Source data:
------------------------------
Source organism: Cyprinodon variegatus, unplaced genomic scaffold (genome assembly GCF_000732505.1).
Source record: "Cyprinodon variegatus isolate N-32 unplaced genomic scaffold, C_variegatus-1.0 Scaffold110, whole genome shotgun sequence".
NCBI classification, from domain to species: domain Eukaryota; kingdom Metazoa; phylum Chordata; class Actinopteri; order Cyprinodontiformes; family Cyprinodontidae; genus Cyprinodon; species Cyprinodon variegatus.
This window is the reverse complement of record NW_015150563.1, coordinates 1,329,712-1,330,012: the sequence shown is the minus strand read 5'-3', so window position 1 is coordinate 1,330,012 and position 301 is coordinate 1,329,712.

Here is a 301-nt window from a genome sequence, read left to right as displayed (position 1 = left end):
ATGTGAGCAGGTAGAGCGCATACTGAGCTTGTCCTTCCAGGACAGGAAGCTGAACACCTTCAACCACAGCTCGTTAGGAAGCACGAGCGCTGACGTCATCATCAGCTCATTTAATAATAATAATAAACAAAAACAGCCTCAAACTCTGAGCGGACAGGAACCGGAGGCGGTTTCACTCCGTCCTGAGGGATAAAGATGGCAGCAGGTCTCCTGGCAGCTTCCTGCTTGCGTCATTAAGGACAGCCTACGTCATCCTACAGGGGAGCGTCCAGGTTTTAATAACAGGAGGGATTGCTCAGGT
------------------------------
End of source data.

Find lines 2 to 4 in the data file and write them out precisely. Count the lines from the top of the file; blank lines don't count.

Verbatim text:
Source record: "Cyprinodon variegatus isolate N-32 unplaced genomic scaffold, C_variegatus-1.0 Scaffold110, whole genome shotgun sequence".
NCBI classification, from domain to species: domain Eukaryota; kingdom Metazoa; phylum Chordata; class Actinopteri; order Cyprinodontiformes; family Cyprinodontidae; genus Cyprinodon; species Cyprinodon variegatus.
This window is the reverse complement of record NW_015150563.1, coordinates 1,329,712-1,330,012: the sequence shown is the minus strand read 5'-3', so window position 1 is coordinate 1,330,012 and position 301 is coordinate 1,329,712.